There’s a lot of knowledge out there on forums and IRC channels. So use that as a resource first, and then if you feel like it, give some help back later where you can. Even when you are helping others answer the simple questions that you are now feeling comfortable answering, you’ll run into more roadblocks and you’ll learn from that experience a lot of the time. This is a fantastic way to self-teach skills that you want to have.

Even with all my experience, there are still times that I get stuck and if I can’t find an answer on Google, I will go back to the IRC channel for the project and ask about my issue there. This has led to many fun and interesting experiences, I remember one night talking with the person who wrote the open source Nouveau driver for nVidia graphics cards on Linux. It felt like such an honor to me actually to be talking to him and he was right there in the #nouveau IRC channel on Freenode and he happened to respond to a question I asked. These kind of cool experiences have shaped me and my knowledge a lot over the years.

Basically get out there on the Internet and learn what interests you, it’s all out there.

Let GigeNET lighten your workload. 

sysadmin day

It takes a special expert to lead a team of sysadmins for a hosting company. The ideal candidate has extensive experience, is a constant learner, and has excellent people skills. Luckily for us, we’ve found this superhero in Jenn Svensson.

In celebration of sysadmin day, I sat down with Jenn to learn about her work in Silicon Valley during the boom, how she became a sysadmin, and what it takes to lead a sysadmin team.

Q: Jenn, you’ve been working in IT for over 20 years. Where did it all begin?

A: While getting my undergrad in Computer Engineering from The University of Michigan, I took a part-time job with CAEN — the Computer Aided Engineering Network (the IT department for U of M’s Engineering Campus).

There, I cut my teeth as a system administrator, and when I graduated I followed the System Administration path to San Francisco, turning down 2 computer engineering jobs with IBM.

Q: What made you turn them down?

A: San Francisco was the place to be for anyone in my field. I had spent spring break of my senior year visiting my aunt in San Francisco and fell in love with the city. It didn’t matter that the cost of living was so skewed that my college friends who took those IBM jobs were buying houses while I was sharing a studio apartment — I was having the time of my life!

While we shared a studio apartment two blocks from Market and Van Ness, my roommate bought a Porsche. That’s how crazy the housing market was at that time — we couldn’t afford to live on our own, but we got to carpool to work down 101 in a Porsche with the top down.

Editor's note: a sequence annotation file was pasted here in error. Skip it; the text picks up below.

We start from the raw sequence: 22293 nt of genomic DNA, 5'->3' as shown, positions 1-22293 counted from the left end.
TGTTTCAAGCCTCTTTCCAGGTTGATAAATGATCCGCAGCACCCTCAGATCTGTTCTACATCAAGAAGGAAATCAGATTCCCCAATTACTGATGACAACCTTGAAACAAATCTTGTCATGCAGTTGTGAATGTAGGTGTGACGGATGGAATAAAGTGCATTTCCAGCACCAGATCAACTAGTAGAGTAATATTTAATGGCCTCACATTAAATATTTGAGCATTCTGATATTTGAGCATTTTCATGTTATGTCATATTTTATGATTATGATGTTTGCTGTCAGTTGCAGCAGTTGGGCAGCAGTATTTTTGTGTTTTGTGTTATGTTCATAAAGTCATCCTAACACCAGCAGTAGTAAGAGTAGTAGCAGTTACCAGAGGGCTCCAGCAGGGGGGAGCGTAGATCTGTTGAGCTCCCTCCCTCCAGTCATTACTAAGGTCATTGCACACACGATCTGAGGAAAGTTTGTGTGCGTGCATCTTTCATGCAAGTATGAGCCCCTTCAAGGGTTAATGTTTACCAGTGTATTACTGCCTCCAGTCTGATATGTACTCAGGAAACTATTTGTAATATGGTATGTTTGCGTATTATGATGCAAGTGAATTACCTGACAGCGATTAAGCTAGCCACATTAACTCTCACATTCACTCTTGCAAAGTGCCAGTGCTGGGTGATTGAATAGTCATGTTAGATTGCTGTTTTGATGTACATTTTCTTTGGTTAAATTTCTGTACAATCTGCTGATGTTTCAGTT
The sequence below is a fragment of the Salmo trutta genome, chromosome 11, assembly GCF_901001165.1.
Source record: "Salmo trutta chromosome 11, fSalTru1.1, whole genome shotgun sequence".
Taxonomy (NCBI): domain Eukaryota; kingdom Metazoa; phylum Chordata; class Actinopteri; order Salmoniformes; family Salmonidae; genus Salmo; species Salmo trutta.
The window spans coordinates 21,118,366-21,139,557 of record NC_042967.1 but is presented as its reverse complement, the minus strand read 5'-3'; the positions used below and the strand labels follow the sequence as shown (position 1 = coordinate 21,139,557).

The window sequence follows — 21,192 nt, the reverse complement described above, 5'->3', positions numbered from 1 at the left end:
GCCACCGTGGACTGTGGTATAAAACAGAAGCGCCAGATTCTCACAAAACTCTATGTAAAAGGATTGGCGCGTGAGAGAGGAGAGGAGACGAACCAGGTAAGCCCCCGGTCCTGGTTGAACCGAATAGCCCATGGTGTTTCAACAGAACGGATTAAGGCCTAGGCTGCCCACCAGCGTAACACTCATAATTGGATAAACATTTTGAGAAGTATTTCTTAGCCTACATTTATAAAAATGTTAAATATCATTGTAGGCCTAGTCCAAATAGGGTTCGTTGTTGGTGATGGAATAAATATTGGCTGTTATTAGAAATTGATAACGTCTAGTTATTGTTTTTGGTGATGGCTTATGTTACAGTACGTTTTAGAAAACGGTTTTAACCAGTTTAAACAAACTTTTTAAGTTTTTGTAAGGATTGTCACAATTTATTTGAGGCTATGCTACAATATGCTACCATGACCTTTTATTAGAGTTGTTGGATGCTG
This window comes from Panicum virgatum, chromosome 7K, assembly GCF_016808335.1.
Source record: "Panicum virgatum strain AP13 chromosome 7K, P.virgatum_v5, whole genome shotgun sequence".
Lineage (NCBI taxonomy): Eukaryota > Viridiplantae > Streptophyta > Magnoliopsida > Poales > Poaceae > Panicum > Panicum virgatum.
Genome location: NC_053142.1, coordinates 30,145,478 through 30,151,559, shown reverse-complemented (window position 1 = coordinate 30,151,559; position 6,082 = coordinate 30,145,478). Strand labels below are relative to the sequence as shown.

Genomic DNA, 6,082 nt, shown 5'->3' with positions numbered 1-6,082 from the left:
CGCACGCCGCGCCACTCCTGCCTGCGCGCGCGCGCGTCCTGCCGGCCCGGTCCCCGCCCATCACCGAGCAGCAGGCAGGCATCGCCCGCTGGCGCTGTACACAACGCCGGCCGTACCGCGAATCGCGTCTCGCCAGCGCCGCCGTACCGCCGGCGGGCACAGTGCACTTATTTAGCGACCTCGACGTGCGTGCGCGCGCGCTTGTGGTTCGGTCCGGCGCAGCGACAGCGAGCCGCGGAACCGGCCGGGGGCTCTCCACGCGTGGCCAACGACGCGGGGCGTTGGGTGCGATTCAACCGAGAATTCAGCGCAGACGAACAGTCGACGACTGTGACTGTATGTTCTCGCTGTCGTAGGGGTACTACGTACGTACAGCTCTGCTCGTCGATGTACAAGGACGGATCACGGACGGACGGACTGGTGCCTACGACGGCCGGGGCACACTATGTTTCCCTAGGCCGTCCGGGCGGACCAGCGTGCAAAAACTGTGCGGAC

System Administration held a lot of excitement for me, while I lost all desire to spend my career in a lab trying to figure out how to make network cards communicate faster (one of my IBM offers). I felt the type of work I would do as a sysadmin would be diverse and constantly evolving. It would keep me engaged and challenged.

It is what I wanted to do with my life. It was not hard at all to turn down IBM.

Q: What was it like working in Silicon Valley?

A: It was a rollercoaster ride — full of ups and downs, but all the while exciting. Fairly early on, I landed a position with one of the old school tech giants. At first, it was amazing! Our facilities were the best in the valley (they were later bought by Google and are now the Googleplex). Lucasarts would rent out a whole theater complex and take us out for an early screening of Star Wars: The Phantom Menace. Penn and Teller were hired to perform a private show celebrating the launch of a new server line.

But it didn’t last.
Technology changes so fast, and very few corporations are able to keep up with the pace. Our time as a giant was over, and we spent the next 15 years shrinking to less than 10% of the size we were when I started there. Layoffs were a common thing. Every couple years I’d have to change the group of coworkers I’d eat lunch with. I stuck with the same company for most of my time in Silicon Valley, but had I done what so many others did — hop from place to place, amass vast sums on paper, then lose it all — my experience wouldn’t have been so different. After The Bust, we all faced layoffs, restructuring, etc.

Q: How have you seen the industry change since you began in Silicon Valley?

A: During the Boom, any crazy idea would get funding, spawn a start-up, churn through capital for a while, then vanish. After the Bust, it actually took a reasonable idea to get funding.

When I started, having a strong IT team was considered an advantage and our budgets reflected this. Later, that view shifted to treating it as an expense and companies started outsourcing and minimizing their IT staff as much as possible.

Q: How did you make the climb from being a sysadmin to a support manager?

A: I earned the respect of my peers by working hard and showing that not only did I know what I was talking about, but I brought years of experience and insight that my younger colleagues couldn’t touch.

At the same time, I developed a reputation for being reliable with my management team. I tried to anticipate their needs, and be prepared before they asked. I filled a gap that hadn’t been filled for some time here, and all of a sudden progress was being made, and projects were getting completed.